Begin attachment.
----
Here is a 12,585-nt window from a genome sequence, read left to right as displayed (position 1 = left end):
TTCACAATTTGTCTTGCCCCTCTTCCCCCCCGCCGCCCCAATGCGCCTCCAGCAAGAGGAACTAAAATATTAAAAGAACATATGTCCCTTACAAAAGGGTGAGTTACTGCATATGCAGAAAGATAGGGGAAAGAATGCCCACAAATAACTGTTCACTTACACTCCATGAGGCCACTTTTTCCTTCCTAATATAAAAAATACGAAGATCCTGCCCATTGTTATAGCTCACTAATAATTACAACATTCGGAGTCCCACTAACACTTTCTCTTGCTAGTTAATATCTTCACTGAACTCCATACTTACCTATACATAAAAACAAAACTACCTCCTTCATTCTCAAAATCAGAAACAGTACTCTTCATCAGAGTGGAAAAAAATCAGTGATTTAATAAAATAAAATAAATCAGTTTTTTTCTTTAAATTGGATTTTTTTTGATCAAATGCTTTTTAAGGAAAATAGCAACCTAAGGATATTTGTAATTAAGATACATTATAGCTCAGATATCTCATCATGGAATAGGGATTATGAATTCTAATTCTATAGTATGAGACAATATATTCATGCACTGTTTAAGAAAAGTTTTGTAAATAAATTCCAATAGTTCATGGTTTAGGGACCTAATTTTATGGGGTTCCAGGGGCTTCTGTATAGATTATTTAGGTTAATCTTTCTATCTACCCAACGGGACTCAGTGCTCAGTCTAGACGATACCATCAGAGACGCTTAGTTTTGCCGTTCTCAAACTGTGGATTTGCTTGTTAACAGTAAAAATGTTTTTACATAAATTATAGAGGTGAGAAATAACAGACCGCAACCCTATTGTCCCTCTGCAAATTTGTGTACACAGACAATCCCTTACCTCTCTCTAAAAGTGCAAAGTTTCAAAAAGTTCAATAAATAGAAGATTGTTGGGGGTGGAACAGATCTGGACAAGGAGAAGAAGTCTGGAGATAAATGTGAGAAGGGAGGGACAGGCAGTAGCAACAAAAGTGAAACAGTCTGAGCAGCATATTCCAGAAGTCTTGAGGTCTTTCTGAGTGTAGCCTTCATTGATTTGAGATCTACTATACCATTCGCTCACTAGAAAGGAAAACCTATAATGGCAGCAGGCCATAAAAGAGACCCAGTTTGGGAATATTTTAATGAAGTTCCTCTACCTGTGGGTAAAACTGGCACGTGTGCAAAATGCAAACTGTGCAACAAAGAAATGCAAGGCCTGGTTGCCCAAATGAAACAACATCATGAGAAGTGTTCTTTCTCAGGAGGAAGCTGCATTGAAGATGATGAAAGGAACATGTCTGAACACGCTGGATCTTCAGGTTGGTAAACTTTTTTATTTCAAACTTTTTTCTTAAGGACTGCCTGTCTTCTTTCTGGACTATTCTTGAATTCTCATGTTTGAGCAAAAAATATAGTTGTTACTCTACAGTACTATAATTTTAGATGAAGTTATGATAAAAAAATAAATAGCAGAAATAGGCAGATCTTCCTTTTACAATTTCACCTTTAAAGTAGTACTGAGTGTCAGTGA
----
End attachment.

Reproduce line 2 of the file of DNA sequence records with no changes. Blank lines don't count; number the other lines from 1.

TTCACAATTTGTCTTGCCCCTCTTCCCCCCCGCCGCCCCAATGCGCCTCCAGCAAGAGGAACTAAAATATTAAAAGAACATATGTCCCTTACAAAAGGGTGAGTTACTGCATATGCAGAAAGATAGGGGAAAGAATGCCCACAAATAACTGTTCACTTACACTCCATGAGGCCACTTTTTCCTTCCTAATATAAAAAATACGAAGATCCTGCCCATTGTTATAGCTCACTAATAATTACAACATTCGGAGTCCCACTAACACTTTCTCTTGCTAGTTAATATCTTCACTGAACTCCATACTTACCTATACATAAAAACAAAACTACCTCCTTCATTCTCAAAATCAGAAACAGTACTCTTCATCAGAGTGGAAAAAAATCAGTGATTTAATAAAATAAAATAAATCAGTTTTTTTCTTTAAATTGGATTTTTTTTGATCAAATGCTTTTTAAGGAAAATAGCAACCTAAGGATATTTGTAATTAAGATACATTATAGCTCAGATATCTCATCATGGAATAGGGATTATGAATTCTAATTCTATAGTATGAGACAATATATTCATGCACTGTTTAAGAAAAGTTTTGTAAATAAATTCCAATAGTTCATGGTTTAGGGACCTAATTTTATGGGGTTCCAGGGGCTTCTGTATAGATTATTTAGGTTAATCTTTCTATCTACCCAACGGGACTCAGTGCTCAGTCTAGACGATACCATCAGAGACGCTTAGTTTTGCCGTTCTCAAACTGTGGATTTGCTTGTTAACAGTAAAAATGTTTTTACATAAATTATAGAGGTGAGAAATAACAGACCGCAACCCTATTGTCCCTCTGCAAATTTGTGTACACAGACAATCCCTTACCTCTCTCTAAAAGTGCAAAGTTTCAAAAAGTTCAATAAATAGAAGATTGTTGGGGGTGGAACAGATCTGGACAAGGAGAAGAAGTCTGGAGATAAATGTGAGAAGGGAGGGACAGGCAGTAGCAACAAAAGTGAAACAGTCTGAGCAGCATATTCCAGAAGTCTTGAGGTCTTTCTGAGTGTAGCCTTCATTGATTTGAGATCTACTATACCATTCGCTCACTAGAAAGGAAAACCTATAATGGCAGCAGGCCATAAAAGAGACCCAGTTTGGGAATATTTTAATGAAGTTCCTCTACCTGTGGGTAAAACTGGCACGTGTGCAAAATGCAAACTGTGCAACAAAGAAATGCAAGGCCTGGTTGCCCAAATGAAACAACATCATGAGAAGTGTTCTTTCTCAGGAGGAAGCTGCATTGAAGATGATGAAAGGAACATGTCTGAACACGCTGGATCTTCAGGTTGGTAAACTTTTTTATTTCAAACTTTTTTCTTAAGGACTGCCTGTCTTCTTTCTGGACTATTCTTGAATTCTCATGTTTGAGCAAAAAATATAGTTGTTACTCTACAGTACTATAATTTTAGATGAAGTTATGATAAAAAAATAAATAGCAGAAATAGGCAGATCTTCCTTTTACAATTTCACCTTTAAAGTAGTACTGAGTGTCAGTGA